We hate you.
No... let me rephrase that...
We all fucking hate you.
We hate you because you suck. We hate you because you refuse to give us what we want and what we need and instead give us what is going to make you the most money -- and then overcharge us for using the devices we don't want. We hate you for your over-promising and under-delivering. We hate you for your lying. We hate everything about you.

And one of these days someone is going to come along and break your back the way that Google could have done.
And we're going to throw a party to celebrate.

You've been warned.


At 5:07 PM, Blogger Dave Selden said...

For powerusers, you're right. You can make an Android phone more useful for yourself if you are a nerd who understands ROMs and exe's of questionable origin.

But for everyone else, iPhone is WAY better. Out of the box, it does 99% of what most people want their phone to do, and it does it well. It's not AT&T's music manager, it's apple's. Which is thoughtful and well-made.

At 6:05 PM, Blogger Anthony said...

Chris-- I made the opposite move from you: I went from 15 years of development, consulting, and web design into opening my coffee bar. I started web development in an X-windows environment when the only way to learn HTML was by copying code from the NCSA. Was funded by IBM to develop web-based teaching environments in '96. I was staying at the Triton doing due diligence on a number of SGI-funded projects when the bubble burst. I am still in touch with many friends in the coding community, and here's the uncanny coincidence: everyone over 30 has exactly the same response to the iPhone (and Android) as you. But the really smart kids in their 20s, eh, not so much. Here's how they see it: for all intents, there is no bloatware on the iPhone. So what if it is somewhat closed-- what it does, it does very well. But there's no real crap preloaded. And the apps that are available are very good. The younger developers are seeing their apps accepted, and they are very excited by seeing their code in use. And they are making tools that make the iPhone better.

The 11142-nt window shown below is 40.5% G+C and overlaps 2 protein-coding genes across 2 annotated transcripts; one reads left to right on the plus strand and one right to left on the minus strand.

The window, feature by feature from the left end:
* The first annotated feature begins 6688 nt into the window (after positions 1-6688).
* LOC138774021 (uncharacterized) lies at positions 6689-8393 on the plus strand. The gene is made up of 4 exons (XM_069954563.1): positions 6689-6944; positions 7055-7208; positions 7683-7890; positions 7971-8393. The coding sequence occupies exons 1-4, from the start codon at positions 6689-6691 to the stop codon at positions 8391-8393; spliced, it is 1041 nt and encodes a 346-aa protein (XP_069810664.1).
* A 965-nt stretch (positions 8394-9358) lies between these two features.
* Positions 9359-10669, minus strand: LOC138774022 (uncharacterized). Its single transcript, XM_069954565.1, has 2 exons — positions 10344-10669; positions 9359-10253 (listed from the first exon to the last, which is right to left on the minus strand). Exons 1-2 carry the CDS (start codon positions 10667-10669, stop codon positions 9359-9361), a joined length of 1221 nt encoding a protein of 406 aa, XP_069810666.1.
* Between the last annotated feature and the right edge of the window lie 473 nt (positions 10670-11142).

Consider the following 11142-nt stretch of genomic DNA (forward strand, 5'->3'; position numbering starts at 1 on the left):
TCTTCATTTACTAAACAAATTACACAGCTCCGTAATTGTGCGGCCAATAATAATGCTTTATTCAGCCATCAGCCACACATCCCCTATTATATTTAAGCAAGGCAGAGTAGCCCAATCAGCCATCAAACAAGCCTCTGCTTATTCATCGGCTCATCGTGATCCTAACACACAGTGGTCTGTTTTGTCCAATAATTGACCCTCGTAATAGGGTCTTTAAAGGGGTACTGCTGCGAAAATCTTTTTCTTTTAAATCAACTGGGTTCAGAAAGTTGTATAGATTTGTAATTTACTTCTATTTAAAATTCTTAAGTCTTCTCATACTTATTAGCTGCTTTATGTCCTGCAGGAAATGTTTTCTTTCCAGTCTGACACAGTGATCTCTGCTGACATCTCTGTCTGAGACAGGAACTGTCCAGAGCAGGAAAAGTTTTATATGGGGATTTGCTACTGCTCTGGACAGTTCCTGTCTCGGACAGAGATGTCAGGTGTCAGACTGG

I no more care that my iPhone is somewhat closed than I care that my Nikon, Pentax, or Canon cameras are (to a much stricter degree) completly closed. I only wish that those cameras were as extendable with 3rd party apps as my iPhone is. I've changed my point of view to think of my phone as an amazingly efficient, networked documentary tool, not a lightweight computer that I need to be able to mod or program.

ATT sucks and I'd kick them to the curb in a second, but the IPhone doesn't suck. I can't imagine how bad the iphone would have been if Apple had made concessions to ATT that Google has made to TMobile, Verizon, and the other carriers. To me, Android very much feels like a business play, a means to an end. It's like the tea party, with piles of corporate money behind it. And I'm not sure its success is a long-term win if the trade off is the eventual weakening of net neutrality through wireless exclusion deals. Control of the network is much more of a concern to me than control of the handset, and there's very little new information that leads me to believe that Google is on your or my side.